Conscription in Australia During Ww1

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Many historians would say that Australia was a very united country in the effort to win World War I. But this has been debated many times, due to the fact that many Australian people were against war in itself and didn’t believe they should fight in a war that wasn’t even theirs. The onset of war had many negative effects on Australia and therefore it wasn’t as united as it should have been. The conscription debate also didn’t help unite the country. Both sides were substantially serious in establishing their point of why they should/shouldn’t conscript troops in other countries.

Australia in World War I is known to be a divided society, with its people and its government constantly fighting. Many Australians believed that the war wasn’t theirs to fight in; others believed that they should all support its mother country Britain. Half of the government believed conscription was the way, the other half not so much. The onset of war brought in many negative effects on Australian economy. Mostly because the international trade was down so many people in the export trade were jobless and therefore unemployment rose. Wages declined and prices rose. This made an even bigger gap between the working class and the upper class. Drought and inflationary pressures also didn’t help. Many were against the war, but still believed they should enroll to protect their country. When a man decided to not enroll in the AIF he was seen as a coward and was called a “Shirker”. Men who did not enlist were the object of profound disdain and moral outrage. They were portrayed as selfish and unmanly, and were subjected to immense public pressure, including being given white feathers, the infamous symbol of cowardice. As much as anyone would like to think a country would be united in winning a war Australia wasn’t one of them.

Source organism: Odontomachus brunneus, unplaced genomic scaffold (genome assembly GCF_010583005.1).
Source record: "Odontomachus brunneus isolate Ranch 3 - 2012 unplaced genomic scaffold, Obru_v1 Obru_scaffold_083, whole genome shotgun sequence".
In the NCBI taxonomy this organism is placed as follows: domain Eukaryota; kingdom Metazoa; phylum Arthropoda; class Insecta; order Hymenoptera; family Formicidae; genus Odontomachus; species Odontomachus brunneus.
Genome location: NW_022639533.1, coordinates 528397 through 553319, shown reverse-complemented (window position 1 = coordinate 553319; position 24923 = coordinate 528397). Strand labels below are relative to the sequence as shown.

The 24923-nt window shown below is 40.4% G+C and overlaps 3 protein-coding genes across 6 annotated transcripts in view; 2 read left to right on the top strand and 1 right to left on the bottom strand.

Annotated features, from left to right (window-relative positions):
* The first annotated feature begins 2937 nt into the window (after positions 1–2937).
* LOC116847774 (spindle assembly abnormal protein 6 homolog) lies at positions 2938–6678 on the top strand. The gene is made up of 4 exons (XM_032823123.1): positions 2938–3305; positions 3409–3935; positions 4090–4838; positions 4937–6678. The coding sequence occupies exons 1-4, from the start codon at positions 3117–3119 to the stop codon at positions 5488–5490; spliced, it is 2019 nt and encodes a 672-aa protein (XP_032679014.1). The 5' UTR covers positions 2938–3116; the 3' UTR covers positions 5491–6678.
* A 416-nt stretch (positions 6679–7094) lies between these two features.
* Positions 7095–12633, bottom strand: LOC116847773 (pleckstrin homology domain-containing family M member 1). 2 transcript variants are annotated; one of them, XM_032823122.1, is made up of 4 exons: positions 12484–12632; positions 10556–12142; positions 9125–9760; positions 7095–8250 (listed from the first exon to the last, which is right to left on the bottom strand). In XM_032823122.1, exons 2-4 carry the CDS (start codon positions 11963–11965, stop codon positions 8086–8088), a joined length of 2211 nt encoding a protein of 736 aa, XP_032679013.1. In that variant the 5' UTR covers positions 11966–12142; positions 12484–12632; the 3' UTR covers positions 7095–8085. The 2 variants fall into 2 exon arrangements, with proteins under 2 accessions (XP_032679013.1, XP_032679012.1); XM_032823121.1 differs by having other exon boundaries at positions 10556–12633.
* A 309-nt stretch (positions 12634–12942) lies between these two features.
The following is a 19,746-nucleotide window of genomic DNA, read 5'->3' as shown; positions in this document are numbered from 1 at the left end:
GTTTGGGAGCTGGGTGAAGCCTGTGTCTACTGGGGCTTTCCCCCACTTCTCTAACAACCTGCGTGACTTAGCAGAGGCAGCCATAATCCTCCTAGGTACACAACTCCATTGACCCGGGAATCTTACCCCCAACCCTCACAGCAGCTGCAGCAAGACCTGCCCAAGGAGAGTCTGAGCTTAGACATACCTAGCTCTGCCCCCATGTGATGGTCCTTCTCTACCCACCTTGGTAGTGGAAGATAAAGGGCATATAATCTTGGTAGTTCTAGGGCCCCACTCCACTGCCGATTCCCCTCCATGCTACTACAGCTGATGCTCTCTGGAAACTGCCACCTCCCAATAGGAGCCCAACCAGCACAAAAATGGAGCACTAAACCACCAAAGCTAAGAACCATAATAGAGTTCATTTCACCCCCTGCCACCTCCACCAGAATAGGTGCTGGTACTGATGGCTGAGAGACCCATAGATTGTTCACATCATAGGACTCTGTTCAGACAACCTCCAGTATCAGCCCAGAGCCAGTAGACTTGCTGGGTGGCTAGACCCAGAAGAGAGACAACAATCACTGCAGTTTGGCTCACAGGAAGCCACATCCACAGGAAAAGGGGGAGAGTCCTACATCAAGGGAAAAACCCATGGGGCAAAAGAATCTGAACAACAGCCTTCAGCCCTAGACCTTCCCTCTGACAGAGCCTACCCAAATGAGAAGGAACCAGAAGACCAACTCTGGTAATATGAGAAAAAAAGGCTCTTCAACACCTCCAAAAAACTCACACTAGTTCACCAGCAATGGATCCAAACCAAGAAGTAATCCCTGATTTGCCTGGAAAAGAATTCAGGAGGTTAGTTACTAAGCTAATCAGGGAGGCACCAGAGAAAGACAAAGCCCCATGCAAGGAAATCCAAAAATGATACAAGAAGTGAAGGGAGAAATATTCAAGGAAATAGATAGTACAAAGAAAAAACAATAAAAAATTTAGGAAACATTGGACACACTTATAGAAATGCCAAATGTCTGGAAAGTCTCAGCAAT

In 1916 Prime Minister Hughes proposed rising the numbers needed to maintain Australian troops at full strength at the Western Front by conscripting those...
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